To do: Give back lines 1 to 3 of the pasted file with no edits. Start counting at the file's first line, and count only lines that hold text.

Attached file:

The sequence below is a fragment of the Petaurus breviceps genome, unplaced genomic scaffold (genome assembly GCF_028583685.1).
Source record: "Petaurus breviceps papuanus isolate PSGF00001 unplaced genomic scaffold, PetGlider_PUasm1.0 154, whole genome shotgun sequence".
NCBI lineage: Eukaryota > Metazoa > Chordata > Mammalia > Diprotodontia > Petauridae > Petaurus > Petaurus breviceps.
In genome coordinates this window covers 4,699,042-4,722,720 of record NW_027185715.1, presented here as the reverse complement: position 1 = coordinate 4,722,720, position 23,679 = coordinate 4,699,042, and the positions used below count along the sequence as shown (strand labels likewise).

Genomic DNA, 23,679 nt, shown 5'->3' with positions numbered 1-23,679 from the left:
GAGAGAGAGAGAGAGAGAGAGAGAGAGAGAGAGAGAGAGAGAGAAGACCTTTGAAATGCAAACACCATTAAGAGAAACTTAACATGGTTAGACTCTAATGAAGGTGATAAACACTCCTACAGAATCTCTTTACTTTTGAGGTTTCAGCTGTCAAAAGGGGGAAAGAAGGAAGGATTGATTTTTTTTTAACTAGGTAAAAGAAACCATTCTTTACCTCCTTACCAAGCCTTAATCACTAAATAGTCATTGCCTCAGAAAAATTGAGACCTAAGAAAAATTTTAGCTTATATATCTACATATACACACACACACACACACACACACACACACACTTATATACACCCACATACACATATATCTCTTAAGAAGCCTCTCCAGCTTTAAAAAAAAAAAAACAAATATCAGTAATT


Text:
The sequence below is a fragment of the Petaurus breviceps genome, unplaced genomic scaffold (genome assembly GCF_028583685.1).
Source record: "Petaurus breviceps papuanus isolate PSGF00001 unplaced genomic scaffold, PetGlider_PUasm1.0 154, whole genome shotgun sequence".
NCBI lineage: Eukaryota > Metazoa > Chordata > Mammalia > Diprotodontia > Petauridae > Petaurus > Petaurus breviceps.